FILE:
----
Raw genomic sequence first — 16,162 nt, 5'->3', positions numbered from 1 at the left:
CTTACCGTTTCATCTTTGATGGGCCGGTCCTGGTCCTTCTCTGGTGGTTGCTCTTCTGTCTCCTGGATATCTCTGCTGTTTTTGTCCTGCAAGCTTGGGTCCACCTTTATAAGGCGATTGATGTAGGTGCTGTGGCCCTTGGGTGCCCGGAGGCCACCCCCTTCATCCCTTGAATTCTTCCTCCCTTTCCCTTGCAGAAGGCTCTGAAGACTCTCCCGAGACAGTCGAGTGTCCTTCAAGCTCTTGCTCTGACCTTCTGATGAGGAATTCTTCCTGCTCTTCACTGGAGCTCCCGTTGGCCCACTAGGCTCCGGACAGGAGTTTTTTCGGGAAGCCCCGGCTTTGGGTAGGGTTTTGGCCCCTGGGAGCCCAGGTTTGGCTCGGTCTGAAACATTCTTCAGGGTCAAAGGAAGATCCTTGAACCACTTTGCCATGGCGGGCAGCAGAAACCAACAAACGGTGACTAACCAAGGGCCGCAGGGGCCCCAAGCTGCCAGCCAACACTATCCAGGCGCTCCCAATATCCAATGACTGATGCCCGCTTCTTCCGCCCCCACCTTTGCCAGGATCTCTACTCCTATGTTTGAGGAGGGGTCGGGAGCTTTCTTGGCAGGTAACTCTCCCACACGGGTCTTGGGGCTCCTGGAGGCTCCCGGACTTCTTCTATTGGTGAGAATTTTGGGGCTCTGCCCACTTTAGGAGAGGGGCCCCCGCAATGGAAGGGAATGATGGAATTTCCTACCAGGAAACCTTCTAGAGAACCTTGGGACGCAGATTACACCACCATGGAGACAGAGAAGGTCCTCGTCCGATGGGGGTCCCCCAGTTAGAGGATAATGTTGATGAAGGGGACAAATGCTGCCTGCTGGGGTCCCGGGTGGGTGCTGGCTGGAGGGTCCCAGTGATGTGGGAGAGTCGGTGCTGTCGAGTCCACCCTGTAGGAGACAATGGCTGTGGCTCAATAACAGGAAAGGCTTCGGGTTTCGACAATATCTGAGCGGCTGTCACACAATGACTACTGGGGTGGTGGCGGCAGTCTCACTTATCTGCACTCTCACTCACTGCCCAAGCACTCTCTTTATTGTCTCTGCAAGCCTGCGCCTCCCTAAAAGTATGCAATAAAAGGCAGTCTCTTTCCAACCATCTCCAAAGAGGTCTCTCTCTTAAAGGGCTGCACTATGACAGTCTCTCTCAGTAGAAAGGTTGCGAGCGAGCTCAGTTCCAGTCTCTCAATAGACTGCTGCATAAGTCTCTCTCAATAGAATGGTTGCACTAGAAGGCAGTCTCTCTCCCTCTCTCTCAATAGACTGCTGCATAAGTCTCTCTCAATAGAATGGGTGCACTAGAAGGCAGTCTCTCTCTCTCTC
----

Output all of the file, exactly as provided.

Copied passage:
Raw genomic sequence first — 16,162 nt, 5'->3', positions numbered from 1 at the left:
CTTACCGTTTCATCTTTGATGGGCCGGTCCTGGTCCTTCTCTGGTGGTTGCTCTTCTGTCTCCTGGATATCTCTGCTGTTTTTGTCCTGCAAGCTTGGGTCCACCTTTATAAGGCGATTGATGTAGGTGCTGTGGCCCTTGGGTGCCCGGAGGCCACCCCCTTCATCCCTTGAATTCTTCCTCCCTTTCCCTTGCAGAAGGCTCTGAAGACTCTCCCGAGACAGTCGAGTGTCCTTCAAGCTCTTGCTCTGACCTTCTGATGAGGAATTCTTCCTGCTCTTCACTGGAGCTCCCGTTGGCCCACTAGGCTCCGGACAGGAGTTTTTTCGGGAAGCCCCGGCTTTGGGTAGGGTTTTGGCCCCTGGGAGCCCAGGTTTGGCTCGGTCTGAAACATTCTTCAGGGTCAAAGGAAGATCCTTGAACCACTTTGCCATGGCGGGCAGCAGAAACCAACAAACGGTGACTAACCAAGGGCCGCAGGGGCCCCAAGCTGCCAGCCAACACTATCCAGGCGCTCCCAATATCCAATGACTGATGCCCGCTTCTTCCGCCCCCACCTTTGCCAGGATCTCTACTCCTATGTTTGAGGAGGGGTCGGGAGCTTTCTTGGCAGGTAACTCTCCCACACGGGTCTTGGGGCTCCTGGAGGCTCCCGGACTTCTTCTATTGGTGAGAATTTTGGGGCTCTGCCCACTTTAGGAGAGGGGCCCCCGCAATGGAAGGGAATGATGGAATTTCCTACCAGGAAACCTTCTAGAGAACCTTGGGACGCAGATTACACCACCATGGAGACAGAGAAGGTCCTCGTCCGATGGGGGTCCCCCAGTTAGAGGATAATGTTGATGAAGGGGACAAATGCTGCCTGCTGGGGTCCCGGGTGGGTGCTGGCTGGAGGGTCCCAGTGATGTGGGAGAGTCGGTGCTGTCGAGTCCACCCTGTAGGAGACAATGGCTGTGGCTCAATAACAGGAAAGGCTTCGGGTTTCGACAATATCTGAGCGGCTGTCACACAATGACTACTGGGGTGGTGGCGGCAGTCTCACTTATCTGCACTCTCACTCACTGCCCAAGCACTCTCTTTATTGTCTCTGCAAGCCTGCGCCTCCCTAAAAGTATGCAATAAAAGGCAGTCTCTTTCCAACCATCTCCAAAGAGGTCTCTCTCTTAAAGGGCTGCACTATGACAGTCTCTCTCAGTAGAAAGGTTGCGAGCGAGCTCAGTTCCAGTCTCTCAATAGACTGCTGCATAAGTCTCTCTCAATAGAATGGTTGCACTAGAAGGCAGTCTCTCTCCCTCTCTCTCAATAGACTGCTGCATAAGTCTCTCTCAATAGAATGGGTGCACTAGAAGGCAGTCTCTCTCTCTCTC